How far would you go for family?
How many miles would you travel to reach family?
The answer is 7,505 miles, if you are bold and determined like our neighbors Lois and Bob Schlowsky. My favorite summer pastime has been following their Facebook posts as they traveled from Delaware to Irvine, Calif.
They went missing for 33 days.
In early May, they ruled out airplane travel and decided their Hyundai Tucson SUV was the safest way to get across country and control their COVID-19 exposure. They hadn’t seen their 2 1/2-year-old grandson Aditya since November 2019.
In early June, they mapped out the best route to avoid COVID hot spots, allowing seven to 10 hours of driving per day. Their roadmap led them to Pittsburgh, then south of Chicago and later across Nebraska. Next they traveled southwest through Colorado and southern Utah, and on to southern California.
They booked six different Airbnb homes with keyless entrances to avoid contact with hosts. Full kitchens were a must. And they planned “interesting places to stop because we had something to look forward to,” Lois explained.
“We chose a variety of venues from farm stay to carriage house to antique apartment to creekside cabins with a romantic loft.”
What did you eat and drink? I asked.
“We took enough food and drink for the entire trip! Instead of trying to safely get food in areas we did not know, we froze water bottles every night and used them in a cooler which we plugged into the cigarette lighter. We found an air fryer which worked well.”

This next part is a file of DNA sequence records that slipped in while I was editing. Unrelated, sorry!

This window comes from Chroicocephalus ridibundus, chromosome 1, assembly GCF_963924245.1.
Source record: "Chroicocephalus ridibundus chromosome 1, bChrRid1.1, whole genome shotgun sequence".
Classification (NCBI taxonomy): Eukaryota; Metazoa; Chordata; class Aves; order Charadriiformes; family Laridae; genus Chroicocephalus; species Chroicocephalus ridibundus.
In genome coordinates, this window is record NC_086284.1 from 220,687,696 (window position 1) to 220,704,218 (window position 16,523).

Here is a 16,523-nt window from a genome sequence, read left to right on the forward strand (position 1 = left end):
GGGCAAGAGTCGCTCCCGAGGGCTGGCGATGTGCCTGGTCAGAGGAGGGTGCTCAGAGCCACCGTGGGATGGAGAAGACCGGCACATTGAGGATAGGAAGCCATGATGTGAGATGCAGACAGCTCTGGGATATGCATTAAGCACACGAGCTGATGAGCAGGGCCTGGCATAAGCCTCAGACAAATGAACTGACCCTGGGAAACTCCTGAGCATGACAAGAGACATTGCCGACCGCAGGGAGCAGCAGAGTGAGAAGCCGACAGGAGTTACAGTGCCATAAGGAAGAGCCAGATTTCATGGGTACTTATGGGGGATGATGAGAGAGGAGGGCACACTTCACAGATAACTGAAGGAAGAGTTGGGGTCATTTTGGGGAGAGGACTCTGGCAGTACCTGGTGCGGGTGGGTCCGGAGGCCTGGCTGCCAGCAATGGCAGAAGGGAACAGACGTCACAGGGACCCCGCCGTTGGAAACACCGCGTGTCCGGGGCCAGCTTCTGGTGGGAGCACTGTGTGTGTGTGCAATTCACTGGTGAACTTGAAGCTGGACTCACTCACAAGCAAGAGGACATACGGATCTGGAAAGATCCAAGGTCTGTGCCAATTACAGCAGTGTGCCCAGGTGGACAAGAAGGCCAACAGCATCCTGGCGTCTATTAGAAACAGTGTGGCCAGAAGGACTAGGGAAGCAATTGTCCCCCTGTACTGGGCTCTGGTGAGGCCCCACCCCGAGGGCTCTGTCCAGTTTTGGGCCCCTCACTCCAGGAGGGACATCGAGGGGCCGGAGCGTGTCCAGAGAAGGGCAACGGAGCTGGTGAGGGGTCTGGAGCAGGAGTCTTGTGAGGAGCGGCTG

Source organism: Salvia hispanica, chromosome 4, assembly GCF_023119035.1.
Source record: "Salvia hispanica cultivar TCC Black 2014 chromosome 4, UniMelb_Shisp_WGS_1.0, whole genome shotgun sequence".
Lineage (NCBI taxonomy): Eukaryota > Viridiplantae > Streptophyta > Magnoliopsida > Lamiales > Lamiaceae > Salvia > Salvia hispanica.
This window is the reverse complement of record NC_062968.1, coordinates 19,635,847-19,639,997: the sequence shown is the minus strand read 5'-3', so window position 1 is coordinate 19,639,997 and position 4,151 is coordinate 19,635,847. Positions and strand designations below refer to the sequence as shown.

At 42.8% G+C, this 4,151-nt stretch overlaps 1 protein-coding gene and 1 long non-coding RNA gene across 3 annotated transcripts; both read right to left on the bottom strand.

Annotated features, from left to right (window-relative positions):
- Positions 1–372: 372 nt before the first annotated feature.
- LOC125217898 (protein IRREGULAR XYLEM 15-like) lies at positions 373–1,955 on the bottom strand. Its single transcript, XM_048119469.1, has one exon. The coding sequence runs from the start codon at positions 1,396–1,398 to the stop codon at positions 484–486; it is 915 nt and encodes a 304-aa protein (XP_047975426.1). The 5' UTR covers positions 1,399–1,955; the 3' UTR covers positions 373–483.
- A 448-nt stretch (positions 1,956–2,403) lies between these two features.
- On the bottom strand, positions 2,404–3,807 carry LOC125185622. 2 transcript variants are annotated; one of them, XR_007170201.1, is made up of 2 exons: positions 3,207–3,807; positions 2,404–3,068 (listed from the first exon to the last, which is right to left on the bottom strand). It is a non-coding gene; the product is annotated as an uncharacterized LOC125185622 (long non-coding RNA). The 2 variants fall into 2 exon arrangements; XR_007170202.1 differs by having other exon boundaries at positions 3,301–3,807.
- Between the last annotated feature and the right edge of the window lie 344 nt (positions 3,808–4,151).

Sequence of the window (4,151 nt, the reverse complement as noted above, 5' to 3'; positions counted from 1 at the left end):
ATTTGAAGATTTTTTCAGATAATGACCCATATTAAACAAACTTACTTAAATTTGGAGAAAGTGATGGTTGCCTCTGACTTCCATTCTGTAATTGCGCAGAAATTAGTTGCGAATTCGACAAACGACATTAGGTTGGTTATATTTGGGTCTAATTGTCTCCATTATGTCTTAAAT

Lois shrugged like this was no big deal. I can’t seem to plan one meal ahead myself.
“Breakfast was either fried or scrambled egg on an English muffin, fruit, or oatmeal in the microwave with dried fruit and nuts. Lunch was either tuna sandwich or peanut butter and jelly or spinach, cheese and potato turta.” (Kind of like a calzone.)
They froze meals before they left wherever they stayed and would heat them in the air fryer each morning so they would be room temperature on the road. Dinners might include spaghetti and sausage; veggie burgers with roasted potatoes and salad; bratwurst, jarred sauerkraut, and fresh veggies; or fried rice, egg and tofu.
Once in California, the family rented a large condo for 15 nights so they could all be together. “We had two magical weeks getting to spend time with our grandson,” beams Lois. “He is now talking! He’s inquisitive and funny.”
Bob says their special moments included “helping to make his bedroom into a Mickey Mouse toddler room and playing soccer.” Lois was able to bring him Brio Trains which had been her daughter’s toy when she was a child.
The trip home took 11 days. Just as they had stayed two nights in Moab to see Arches National Park, they took one extra day in the Grand Tetons and two extra nights in West Yellowstone. National parks were not allowing tour buses, so low attendance was a bonus.
What were the highlights of the trip?
“Seeing those snow-capped mountains of the Grand Tetons, hiking the trails and witnessing the wildlife in Yellowstone, the sunrise in Arches National Park. But the best part were the hugs we got from our grandson.”
Bob felt that the only disappointment was seeing so many people who chose not to wear masks. “The best seemed to be 50 percent. In many places it was zero. When we drove into Delaware, we saw more masks!”